Purpose: To determine long-term patient satisfaction for percutaneous treatment by using sclerosing agents (sclerotherapy) and/or arterial embolization for peripherally located vascular malformations (VMs). This treatment has been described as successful; however, there is a relative paucity of published long-term results. Materials and Methods: This retrospective study was institutional review board approved; 107 patients treated for symptomatic VM were evaluated. After informed consent was obtained, 66 patients were sent a questionnaire regarding treatment effectiveness and patient satisfaction. Patient files and imaging data were retrieved to obtain information regarding the VMs and VM treatment. Kaplan-Meier survival curves were constructed to analyze clinical success rates over time. Results: The most frequent reasons for patients to seek treatment were pain (89%, n = 59) and swelling (91%, n = 60). The majority of VMs were the low-flow venous type (83%, n = 55). Three months after treatment, clinical success was reported for 58% (n = 38) of patients and clinical failure was reported for 42% (n = 28). At 1-, 2-, 3-, 4-, and 5-year follow-up, clinical success was 49%, 49%, 42%, 42%, and 42%, respectively. Twenty-seven (40%) patients experienced complications, 12 of which required additional treatment. In all, 35 (53%) patients reported being satisfied with their treatment. Patient satisfaction was closely correlated with clinically successful long-term outcome of treatment. Conclusion: Initial partial or complete relief of VM complaints after percutaneous treatment is expected in 58% of patients, irrespective of VM size or classification. These results were durable over a 5-year follow-up period.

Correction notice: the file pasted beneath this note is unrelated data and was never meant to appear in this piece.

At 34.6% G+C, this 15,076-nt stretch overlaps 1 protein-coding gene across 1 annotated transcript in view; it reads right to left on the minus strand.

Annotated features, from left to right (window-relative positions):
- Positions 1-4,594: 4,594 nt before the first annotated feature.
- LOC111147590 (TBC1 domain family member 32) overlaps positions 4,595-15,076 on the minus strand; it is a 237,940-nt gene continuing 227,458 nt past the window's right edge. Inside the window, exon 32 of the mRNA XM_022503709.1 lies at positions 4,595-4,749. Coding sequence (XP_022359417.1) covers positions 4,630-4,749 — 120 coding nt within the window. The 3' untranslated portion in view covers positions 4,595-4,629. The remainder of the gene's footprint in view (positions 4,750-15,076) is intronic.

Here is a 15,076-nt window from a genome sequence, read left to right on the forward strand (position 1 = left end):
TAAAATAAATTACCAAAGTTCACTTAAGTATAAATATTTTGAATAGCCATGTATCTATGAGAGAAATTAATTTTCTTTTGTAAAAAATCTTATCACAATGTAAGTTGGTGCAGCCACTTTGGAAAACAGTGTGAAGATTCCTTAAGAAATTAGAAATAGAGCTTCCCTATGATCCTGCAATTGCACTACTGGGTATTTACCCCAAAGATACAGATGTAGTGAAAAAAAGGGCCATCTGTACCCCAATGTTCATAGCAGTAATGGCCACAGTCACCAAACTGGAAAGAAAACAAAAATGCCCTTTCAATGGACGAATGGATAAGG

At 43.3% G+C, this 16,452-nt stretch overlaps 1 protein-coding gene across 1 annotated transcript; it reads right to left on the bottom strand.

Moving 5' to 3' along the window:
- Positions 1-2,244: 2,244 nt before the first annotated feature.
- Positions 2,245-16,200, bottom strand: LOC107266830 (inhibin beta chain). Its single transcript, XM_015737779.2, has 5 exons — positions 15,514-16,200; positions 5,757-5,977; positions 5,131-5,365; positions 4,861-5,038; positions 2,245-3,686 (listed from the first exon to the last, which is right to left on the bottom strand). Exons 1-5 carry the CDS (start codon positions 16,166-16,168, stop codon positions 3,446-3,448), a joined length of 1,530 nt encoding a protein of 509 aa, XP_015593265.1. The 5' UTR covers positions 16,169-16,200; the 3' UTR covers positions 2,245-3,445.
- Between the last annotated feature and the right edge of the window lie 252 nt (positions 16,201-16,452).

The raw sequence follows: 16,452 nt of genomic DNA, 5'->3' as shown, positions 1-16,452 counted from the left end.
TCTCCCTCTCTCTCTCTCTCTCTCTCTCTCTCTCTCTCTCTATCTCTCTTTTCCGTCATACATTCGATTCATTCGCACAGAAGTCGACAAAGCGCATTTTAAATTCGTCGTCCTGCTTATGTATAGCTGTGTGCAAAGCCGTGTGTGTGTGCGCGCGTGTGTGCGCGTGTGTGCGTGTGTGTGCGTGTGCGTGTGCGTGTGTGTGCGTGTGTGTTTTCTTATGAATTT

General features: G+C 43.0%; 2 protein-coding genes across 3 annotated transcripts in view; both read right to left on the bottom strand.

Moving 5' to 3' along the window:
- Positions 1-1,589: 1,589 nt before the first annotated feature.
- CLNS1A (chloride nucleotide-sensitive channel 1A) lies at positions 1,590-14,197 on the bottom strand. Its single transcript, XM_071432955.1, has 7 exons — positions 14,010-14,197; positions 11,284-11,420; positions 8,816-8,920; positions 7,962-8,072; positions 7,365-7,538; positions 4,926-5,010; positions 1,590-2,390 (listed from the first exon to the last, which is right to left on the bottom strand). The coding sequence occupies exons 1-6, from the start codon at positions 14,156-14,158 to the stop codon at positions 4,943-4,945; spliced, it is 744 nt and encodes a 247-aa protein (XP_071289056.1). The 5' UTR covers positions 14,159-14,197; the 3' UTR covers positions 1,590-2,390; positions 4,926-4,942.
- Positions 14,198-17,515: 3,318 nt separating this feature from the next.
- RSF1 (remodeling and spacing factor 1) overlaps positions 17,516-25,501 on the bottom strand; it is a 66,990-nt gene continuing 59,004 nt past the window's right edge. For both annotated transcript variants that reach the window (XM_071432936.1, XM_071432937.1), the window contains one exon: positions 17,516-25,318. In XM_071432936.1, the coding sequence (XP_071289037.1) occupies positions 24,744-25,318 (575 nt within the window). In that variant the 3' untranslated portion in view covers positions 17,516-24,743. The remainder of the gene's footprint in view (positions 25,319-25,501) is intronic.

doi.org/10.1148/radiol.2513081579, hdl.handle.net/1765/25247
Erasmus MC: University Medical Center Rotterdam

van der Linden, E., Pattynama, P., Heeres, B., de Jong, S., Hop, W., & Kroft, L. (2009). Long-term patient satisfaction after percutaneous treatment of peripheral vascular malformations. Radiology, 251(3), 926–932. doi:10.1148/radiol.2513081579